U.S.-India goods trade is underdeveloped, mostly because of India’s smaller industrial sector and its high import tariffs. The two largest categories of imports Americans buy from India are pharmaceutical preparations and gem diamonds. Leading U.S. exports to India are gem diamonds, crude oil, non-monetary gold, and civilian aircraft. Despite its huge population, India is not a major market for U.S. agricultural products.


India also has the potential to be a big player for large U.S. tech companies, which compete not just within markets, but for dominating entire markets. China’s firewall system blocks most of them, unless they get special permission from the government or partner with a Chinese firm. India, with its open system and dirt-cheap cellular data provision, has the next-largest number of eyeballs and the maximum potential for growth.

India recently banned China’s TikTok from its largest overseas market, the first casualty of the India-China border conflict. But for Netflix, Amazon, Facebook, and other large American companies, India’s market is the next horizon. For that to happen, there is much to negotiate and resolve between India and the United States, from intellectual property to data privacy to free speech regulation.  

The Trump administration, however, has focused on headlines instead of forming agreements to increase the size of trade in strategic sectors. President Trump has repeatedly demanded that India cut tariffs on foreign motorcycles from the current rate of 50% because this hurts American firms like Harley Davidson. But hardly anyone in India pays that rate because the firm has a local assembling plant in India, where motorcycles are made with parts produced in Wisconsin.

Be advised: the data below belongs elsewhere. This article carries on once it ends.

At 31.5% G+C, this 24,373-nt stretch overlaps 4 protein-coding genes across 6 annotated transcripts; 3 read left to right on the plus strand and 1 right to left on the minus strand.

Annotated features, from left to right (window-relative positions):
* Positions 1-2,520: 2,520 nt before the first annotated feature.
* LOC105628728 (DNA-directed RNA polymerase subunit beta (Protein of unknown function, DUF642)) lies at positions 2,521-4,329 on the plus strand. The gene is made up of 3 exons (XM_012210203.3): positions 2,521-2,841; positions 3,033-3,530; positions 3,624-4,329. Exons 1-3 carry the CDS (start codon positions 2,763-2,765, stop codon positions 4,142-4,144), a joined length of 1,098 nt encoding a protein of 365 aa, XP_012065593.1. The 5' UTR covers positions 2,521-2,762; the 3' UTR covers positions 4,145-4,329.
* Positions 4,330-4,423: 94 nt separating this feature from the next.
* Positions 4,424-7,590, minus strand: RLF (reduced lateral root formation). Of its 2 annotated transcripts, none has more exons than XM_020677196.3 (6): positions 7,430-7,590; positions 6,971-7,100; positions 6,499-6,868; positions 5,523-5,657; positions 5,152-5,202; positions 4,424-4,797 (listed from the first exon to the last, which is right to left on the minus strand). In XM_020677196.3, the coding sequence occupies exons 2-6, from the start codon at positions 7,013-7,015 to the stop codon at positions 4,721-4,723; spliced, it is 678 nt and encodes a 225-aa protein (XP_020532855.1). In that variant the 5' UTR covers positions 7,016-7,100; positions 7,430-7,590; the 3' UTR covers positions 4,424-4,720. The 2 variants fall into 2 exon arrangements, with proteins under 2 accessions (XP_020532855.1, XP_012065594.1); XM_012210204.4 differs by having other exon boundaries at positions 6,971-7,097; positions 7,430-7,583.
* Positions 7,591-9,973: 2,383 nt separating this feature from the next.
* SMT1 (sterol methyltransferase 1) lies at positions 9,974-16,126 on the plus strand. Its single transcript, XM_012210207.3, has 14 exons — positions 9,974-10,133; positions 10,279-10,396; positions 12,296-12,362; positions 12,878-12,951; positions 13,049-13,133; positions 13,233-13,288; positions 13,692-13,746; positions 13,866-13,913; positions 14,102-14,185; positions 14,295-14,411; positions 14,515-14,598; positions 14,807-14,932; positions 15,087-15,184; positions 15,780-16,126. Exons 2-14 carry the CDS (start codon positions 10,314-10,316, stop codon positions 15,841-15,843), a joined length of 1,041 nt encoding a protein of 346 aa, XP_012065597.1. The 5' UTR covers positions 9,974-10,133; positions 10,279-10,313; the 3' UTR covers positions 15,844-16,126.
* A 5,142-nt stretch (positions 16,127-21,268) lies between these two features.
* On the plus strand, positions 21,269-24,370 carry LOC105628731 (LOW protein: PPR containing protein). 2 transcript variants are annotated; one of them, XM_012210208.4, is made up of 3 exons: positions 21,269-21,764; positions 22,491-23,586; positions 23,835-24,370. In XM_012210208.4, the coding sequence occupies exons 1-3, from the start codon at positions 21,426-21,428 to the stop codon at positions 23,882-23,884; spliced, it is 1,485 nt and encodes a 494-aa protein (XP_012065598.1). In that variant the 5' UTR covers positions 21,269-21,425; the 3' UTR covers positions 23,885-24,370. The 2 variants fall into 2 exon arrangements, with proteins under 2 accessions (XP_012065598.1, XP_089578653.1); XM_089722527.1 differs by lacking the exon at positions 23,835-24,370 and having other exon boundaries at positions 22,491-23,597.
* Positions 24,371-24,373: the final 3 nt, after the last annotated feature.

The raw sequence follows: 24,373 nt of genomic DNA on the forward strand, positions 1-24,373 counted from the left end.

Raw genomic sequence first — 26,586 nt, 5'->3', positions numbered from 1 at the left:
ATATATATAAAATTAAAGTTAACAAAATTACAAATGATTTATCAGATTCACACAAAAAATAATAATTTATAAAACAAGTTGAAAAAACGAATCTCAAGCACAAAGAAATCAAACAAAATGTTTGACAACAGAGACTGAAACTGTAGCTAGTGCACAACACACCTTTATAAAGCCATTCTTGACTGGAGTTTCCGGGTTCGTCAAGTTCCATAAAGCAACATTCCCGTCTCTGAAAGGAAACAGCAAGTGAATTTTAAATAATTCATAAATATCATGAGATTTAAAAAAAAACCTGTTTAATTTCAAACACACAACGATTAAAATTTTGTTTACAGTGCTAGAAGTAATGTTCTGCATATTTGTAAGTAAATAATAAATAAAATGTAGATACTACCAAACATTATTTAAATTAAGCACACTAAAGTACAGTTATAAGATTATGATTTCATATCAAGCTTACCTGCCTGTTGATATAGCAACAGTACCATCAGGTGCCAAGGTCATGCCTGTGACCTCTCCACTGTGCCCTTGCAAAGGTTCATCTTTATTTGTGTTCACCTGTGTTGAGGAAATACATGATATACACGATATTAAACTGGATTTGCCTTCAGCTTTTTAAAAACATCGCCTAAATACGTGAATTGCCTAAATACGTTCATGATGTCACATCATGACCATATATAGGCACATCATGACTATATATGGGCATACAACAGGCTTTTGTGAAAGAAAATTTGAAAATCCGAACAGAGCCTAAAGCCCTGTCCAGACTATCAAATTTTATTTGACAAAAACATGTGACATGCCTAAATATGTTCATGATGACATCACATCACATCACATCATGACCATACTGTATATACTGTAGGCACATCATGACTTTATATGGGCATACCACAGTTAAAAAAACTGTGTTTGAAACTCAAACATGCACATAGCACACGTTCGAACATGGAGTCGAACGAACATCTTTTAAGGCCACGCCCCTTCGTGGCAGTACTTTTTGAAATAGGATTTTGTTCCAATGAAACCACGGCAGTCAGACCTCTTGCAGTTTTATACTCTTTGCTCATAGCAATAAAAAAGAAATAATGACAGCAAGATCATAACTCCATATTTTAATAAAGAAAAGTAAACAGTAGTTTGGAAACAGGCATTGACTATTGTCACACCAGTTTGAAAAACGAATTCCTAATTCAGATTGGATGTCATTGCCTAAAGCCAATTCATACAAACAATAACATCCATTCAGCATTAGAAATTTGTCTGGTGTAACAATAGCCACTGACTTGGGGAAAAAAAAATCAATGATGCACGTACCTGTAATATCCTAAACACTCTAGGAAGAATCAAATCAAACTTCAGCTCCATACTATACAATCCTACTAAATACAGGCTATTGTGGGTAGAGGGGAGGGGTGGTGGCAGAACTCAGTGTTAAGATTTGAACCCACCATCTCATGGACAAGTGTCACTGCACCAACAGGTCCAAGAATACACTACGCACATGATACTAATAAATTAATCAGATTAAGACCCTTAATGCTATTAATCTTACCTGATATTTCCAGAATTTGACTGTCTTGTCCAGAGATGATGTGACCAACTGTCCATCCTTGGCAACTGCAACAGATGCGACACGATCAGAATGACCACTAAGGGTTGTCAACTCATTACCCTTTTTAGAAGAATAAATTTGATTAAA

Any trade agreement between the United States and India must address high tariffs and non-tariff barriers imposed by the Indian government. It must also tackle rules on foreign investment that make it more difficult for U.S. companies to invest profitably in India compared to China. India must also simplify its land acquisition rules, complex labor regulation, and Goods and Services Taxation system—all major barriers to the ease of foreign firms setting up mutually beneficial businesses.

For its part, the United States must expand export opportunities for India for its most competitive sectors, such as IT services and pharmaceutical products. The U.S. should also repeal the per-country quotas for employment based green-cards, which impose absurdly long waiting times for Indian professionals otherwise eligible for legal permanent residency.

If the United States is serious about working with its allies to contain China and expand its own influence in East and South Asia, a serious commercial agreement with India would advance both objectives. But the agreement must be more about substance than symbolism.

Shruti Rajagopalan and Daniel Griswold are senior research fellows with the Mercatus Center at George Mason University.